Biostratigraphy is the use of fossils in stratigraphy. It relies on the study of in situ fossil distributions to allow recognition of stratigraphically restricted and geographically widespread taxa or populations, which enables subdivision and correlation of lithostratigraphical successions. Such taxa may be selected as index fossils and used as the basis of biostratigraphical correlation – one of the stratigrapher's most powerful tools for correlating Phanerozoic sequences. The basic unit of biostratigraphy is the biozone, which is formally described in terms of its fossil indices and content. Biozones are then ordered in stratigraphical position ultimately to allow correlation of lithostratigraphical units. Biozones can be of any thickness or duration. They can be local to world-wide in scale.
Most Phanerozoic successions with fossil remains, from the lower Cambrian to the present, have been subdivided biostratigraphically. While some of the Lower Palaeozoic zones may be several millions of years in duration, resolution is usually much finer, with a regional resolution of as little as 600 000 years per biozone in the Mesozoic, and considerably less in the Quaternary. Biozones can be further divided. Sub-biozones are defined by taxa that may be of only local importance within the more regionally extensive hierarchy of biozones. Erection of one or more sub-biozones within a biozone does not mean that the whole of the biozone has to be thus subdivided. Biohorizons represent single, laterally widespread palaeontological events, which are not vertically extensive and often provide palaeontological evidence of flooding surfaces or condensed units as applied in sequence stratigraphy.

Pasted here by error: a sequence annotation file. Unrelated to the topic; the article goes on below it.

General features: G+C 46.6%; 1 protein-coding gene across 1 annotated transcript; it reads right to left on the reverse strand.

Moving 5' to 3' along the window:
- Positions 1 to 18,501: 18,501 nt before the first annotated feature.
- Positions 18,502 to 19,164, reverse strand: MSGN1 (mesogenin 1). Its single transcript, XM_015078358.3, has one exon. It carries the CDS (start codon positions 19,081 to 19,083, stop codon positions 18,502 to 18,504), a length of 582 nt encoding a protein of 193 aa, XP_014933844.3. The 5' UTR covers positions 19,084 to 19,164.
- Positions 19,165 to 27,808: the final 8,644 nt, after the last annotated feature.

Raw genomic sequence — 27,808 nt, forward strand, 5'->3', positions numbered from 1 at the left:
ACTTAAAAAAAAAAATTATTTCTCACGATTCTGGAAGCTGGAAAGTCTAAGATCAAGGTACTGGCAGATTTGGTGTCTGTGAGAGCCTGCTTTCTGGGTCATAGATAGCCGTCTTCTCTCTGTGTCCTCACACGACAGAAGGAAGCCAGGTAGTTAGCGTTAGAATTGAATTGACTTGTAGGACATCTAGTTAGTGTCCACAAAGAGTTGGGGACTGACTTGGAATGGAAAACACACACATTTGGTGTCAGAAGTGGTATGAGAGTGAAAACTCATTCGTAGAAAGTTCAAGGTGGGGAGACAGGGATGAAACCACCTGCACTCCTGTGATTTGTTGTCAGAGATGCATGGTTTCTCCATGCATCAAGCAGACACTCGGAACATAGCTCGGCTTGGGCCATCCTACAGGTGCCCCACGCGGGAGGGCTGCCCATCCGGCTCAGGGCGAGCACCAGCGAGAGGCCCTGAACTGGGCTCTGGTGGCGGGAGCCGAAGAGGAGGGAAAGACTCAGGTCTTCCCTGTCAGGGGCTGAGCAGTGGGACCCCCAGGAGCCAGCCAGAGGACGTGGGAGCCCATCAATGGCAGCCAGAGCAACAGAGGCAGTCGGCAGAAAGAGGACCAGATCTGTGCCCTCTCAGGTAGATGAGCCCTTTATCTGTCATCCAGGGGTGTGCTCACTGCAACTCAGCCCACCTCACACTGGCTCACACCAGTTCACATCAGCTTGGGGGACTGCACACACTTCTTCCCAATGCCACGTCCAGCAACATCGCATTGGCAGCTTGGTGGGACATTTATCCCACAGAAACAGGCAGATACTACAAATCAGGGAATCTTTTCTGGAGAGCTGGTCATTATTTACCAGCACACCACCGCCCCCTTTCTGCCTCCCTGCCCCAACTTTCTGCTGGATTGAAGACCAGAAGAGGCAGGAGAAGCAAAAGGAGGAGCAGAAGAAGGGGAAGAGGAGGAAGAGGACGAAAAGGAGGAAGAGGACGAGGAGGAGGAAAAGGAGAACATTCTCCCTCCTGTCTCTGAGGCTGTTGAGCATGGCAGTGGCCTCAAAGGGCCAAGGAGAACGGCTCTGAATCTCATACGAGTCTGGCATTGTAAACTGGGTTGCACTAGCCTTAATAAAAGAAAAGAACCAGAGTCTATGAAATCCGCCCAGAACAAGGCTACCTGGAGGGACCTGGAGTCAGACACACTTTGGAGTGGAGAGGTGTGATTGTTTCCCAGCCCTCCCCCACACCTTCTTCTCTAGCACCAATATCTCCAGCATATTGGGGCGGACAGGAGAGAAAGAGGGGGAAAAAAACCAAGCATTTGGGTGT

Historically, biozones were usually defined in areas of supposed ‘continuous’ sedimentary deposition under marine influences. However, in the Quaternary context, biozones are established for lacustrine and fluvial palaeoenvironments (e.g. using diatoms, spores and pollen, Mollusca, Coleoptera) and terrestrial palaeoenvironments, based on mammalian sequences.
Biozones should normally be named after their most characteristic fossil, using standard Linnaean binomial notation (generic form capitalised, specific name lower case, both names italicised, with `biozone' capitalised e.g. Quercus-Pinus Biozone. If a binomial name is used for the biozone, it should be based on a validly published taxon and follow the relevant code of nomenclature (e.g. Zoological Code, Ride et al. 1985; Botanical Code, Greuter et al. 1988). If the name of the taxon then changes, so should the zonal name. Some authors also recommend that the type of biozone should be included in the name (e.g. Palaeoloxodon Taxon-range Biozone), but this can be rather unwieldy.
It must be noted that there are biozonation schemes in common use which do not follow this procedure but instead use alphanumeric notation. These include the Neogene (Tertiary)-Quaternary planktonic foraminiferid schemes (Banner & Blow 1965; Berggren & Van Couvering 1974) and many commercially based biozonations, published or otherwise. Such schemes are too well established to be replaced.